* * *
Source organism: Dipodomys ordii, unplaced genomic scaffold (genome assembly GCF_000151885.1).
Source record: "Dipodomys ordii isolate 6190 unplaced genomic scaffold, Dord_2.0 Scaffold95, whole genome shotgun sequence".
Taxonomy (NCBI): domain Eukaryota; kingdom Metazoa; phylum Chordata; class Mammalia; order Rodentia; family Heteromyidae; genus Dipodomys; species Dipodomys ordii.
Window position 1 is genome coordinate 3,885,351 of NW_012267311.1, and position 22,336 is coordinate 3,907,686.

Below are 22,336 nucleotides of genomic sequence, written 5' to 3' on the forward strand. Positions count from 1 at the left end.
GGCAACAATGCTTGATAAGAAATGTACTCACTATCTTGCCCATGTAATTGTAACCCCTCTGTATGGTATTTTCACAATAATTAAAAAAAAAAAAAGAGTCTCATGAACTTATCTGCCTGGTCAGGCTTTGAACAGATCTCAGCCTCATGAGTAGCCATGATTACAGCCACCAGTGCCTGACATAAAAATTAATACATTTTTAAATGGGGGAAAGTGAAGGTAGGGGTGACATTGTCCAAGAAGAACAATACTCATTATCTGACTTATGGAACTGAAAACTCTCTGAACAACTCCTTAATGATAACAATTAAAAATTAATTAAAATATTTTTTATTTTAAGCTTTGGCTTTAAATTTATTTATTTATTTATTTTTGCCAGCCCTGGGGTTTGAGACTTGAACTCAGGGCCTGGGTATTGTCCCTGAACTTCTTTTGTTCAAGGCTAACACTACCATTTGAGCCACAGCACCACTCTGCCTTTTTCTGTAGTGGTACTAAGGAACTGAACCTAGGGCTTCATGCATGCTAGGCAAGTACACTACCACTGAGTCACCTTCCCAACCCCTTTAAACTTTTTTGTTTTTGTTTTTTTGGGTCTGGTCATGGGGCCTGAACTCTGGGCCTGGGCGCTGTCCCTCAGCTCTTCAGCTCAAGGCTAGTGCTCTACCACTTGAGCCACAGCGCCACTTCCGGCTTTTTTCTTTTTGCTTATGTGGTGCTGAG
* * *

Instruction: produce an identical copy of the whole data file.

Source organism: Dipodomys ordii, unplaced genomic scaffold (genome assembly GCF_000151885.1).
Source record: "Dipodomys ordii isolate 6190 unplaced genomic scaffold, Dord_2.0 Scaffold95, whole genome shotgun sequence".
Taxonomy (NCBI): domain Eukaryota; kingdom Metazoa; phylum Chordata; class Mammalia; order Rodentia; family Heteromyidae; genus Dipodomys; species Dipodomys ordii.
Window position 1 is genome coordinate 3,885,351 of NW_012267311.1, and position 22,336 is coordinate 3,907,686.

Below are 22,336 nucleotides of genomic sequence, written 5' to 3' on the forward strand. Positions count from 1 at the left end.
GGCAACAATGCTTGATAAGAAATGTACTCACTATCTTGCCCATGTAATTGTAACCCCTCTGTATGGTATTTTCACAATAATTAAAAAAAAAAAAAGAGTCTCATGAACTTATCTGCCTGGTCAGGCTTTGAACAGATCTCAGCCTCATGAGTAGCCATGATTACAGCCACCAGTGCCTGACATAAAAATTAATACATTTTTAAATGGGGGAAAGTGAAGGTAGGGGTGACATTGTCCAAGAAGAACAATACTCATTATCTGACTTATGGAACTGAAAACTCTCTGAACAACTCCTTAATGATAACAATTAAAAATTAATTAAAATATTTTTTATTTTAAGCTTTGGCTTTAAATTTATTTATTTATTTATTTTTGCCAGCCCTGGGGTTTGAGACTTGAACTCAGGGCCTGGGTATTGTCCCTGAACTTCTTTTGTTCAAGGCTAACACTACCATTTGAGCCACAGCACCACTCTGCCTTTTTCTGTAGTGGTACTAAGGAACTGAACCTAGGGCTTCATGCATGCTAGGCAAGTACACTACCACTGAGTCACCTTCCCAACCCCTTTAAACTTTTTTGTTTTTGTTTTTTTGGGTCTGGTCATGGGGCCTGAACTCTGGGCCTGGGCGCTGTCCCTCAGCTCTTCAGCTCAAGGCTAGTGCTCTACCACTTGAGCCACAGCGCCACTTCCGGCTTTTTTCTTTTTGCTTATGTGGTGCTGAG